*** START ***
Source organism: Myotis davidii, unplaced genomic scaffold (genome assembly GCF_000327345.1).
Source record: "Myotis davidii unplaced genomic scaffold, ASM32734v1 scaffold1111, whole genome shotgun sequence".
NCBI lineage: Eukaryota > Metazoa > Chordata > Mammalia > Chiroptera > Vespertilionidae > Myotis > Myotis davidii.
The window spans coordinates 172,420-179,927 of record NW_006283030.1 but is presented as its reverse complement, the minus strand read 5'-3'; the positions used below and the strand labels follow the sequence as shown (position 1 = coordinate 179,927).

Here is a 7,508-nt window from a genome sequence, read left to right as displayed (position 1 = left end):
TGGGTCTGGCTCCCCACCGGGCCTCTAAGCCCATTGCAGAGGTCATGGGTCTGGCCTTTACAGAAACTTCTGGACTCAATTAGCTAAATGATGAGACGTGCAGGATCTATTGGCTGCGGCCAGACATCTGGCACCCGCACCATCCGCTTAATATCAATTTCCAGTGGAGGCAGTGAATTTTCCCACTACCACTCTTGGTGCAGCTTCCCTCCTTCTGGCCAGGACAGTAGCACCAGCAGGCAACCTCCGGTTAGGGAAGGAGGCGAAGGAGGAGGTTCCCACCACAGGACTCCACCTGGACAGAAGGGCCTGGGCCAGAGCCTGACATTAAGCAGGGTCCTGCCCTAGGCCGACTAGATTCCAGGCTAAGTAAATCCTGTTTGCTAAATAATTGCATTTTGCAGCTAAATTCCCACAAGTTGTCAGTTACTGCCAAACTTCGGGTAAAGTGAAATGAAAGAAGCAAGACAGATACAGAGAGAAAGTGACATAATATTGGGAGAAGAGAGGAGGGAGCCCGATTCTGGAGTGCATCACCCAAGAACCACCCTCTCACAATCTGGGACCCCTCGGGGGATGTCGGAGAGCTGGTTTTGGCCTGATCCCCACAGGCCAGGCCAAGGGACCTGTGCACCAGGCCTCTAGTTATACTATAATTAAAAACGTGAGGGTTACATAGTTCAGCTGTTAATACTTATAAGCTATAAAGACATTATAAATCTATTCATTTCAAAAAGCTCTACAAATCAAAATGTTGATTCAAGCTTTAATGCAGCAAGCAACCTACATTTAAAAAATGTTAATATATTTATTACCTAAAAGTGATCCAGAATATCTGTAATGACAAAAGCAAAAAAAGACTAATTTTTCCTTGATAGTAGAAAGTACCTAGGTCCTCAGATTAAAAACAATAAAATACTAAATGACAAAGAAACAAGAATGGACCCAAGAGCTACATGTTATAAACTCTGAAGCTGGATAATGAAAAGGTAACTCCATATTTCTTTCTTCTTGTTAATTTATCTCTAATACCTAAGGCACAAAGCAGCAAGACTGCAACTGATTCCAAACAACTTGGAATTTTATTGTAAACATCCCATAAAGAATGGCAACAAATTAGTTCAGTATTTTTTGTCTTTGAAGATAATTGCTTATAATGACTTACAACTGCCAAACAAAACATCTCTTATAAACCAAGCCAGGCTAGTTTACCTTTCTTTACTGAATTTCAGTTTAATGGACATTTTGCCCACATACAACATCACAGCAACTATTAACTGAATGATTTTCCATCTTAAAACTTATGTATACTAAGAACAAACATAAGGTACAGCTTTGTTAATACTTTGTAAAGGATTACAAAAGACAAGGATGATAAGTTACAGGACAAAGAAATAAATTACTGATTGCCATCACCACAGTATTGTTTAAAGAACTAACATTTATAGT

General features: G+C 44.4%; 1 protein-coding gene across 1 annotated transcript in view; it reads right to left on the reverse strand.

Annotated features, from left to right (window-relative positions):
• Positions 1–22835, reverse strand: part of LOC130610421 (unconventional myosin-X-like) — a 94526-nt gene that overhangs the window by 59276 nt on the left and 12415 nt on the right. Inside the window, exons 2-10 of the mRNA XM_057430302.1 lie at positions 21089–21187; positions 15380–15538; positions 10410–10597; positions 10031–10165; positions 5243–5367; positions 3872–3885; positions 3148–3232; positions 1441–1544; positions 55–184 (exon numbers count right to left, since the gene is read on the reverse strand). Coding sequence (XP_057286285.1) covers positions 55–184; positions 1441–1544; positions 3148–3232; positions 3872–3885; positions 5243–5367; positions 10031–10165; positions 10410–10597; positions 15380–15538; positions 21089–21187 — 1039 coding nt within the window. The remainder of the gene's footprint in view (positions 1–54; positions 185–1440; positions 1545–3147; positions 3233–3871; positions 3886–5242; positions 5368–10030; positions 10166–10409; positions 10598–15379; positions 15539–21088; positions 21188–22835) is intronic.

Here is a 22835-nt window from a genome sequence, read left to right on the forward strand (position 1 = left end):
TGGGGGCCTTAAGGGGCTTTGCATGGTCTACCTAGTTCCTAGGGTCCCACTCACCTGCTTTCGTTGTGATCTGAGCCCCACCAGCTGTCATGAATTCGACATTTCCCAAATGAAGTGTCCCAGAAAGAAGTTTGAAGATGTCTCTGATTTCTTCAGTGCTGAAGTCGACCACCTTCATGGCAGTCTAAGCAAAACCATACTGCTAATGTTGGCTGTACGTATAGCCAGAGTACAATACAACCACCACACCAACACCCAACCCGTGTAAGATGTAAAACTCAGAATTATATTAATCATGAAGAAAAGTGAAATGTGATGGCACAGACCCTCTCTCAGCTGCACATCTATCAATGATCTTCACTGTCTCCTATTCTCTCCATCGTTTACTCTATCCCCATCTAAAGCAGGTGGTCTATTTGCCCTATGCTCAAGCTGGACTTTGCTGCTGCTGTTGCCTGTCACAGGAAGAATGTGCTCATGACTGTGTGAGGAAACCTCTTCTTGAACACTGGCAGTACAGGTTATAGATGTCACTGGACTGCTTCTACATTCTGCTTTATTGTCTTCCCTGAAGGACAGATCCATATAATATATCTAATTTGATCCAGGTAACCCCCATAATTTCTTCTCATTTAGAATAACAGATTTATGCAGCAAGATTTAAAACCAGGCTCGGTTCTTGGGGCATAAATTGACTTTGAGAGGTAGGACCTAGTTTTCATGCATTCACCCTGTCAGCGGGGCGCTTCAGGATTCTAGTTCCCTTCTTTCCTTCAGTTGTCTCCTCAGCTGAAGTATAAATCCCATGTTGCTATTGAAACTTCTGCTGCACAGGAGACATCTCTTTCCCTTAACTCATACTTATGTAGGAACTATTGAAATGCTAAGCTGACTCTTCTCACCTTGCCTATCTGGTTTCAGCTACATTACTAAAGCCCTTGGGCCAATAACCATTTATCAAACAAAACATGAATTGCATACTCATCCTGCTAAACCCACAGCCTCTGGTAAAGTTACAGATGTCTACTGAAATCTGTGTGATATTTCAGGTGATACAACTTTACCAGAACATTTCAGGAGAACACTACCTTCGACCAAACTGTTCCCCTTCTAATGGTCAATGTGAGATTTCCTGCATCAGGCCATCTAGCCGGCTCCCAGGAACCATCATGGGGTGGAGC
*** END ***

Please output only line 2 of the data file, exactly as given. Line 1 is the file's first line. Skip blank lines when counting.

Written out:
Source record: "Myotis davidii unplaced genomic scaffold, ASM32734v1 scaffold1111, whole genome shotgun sequence".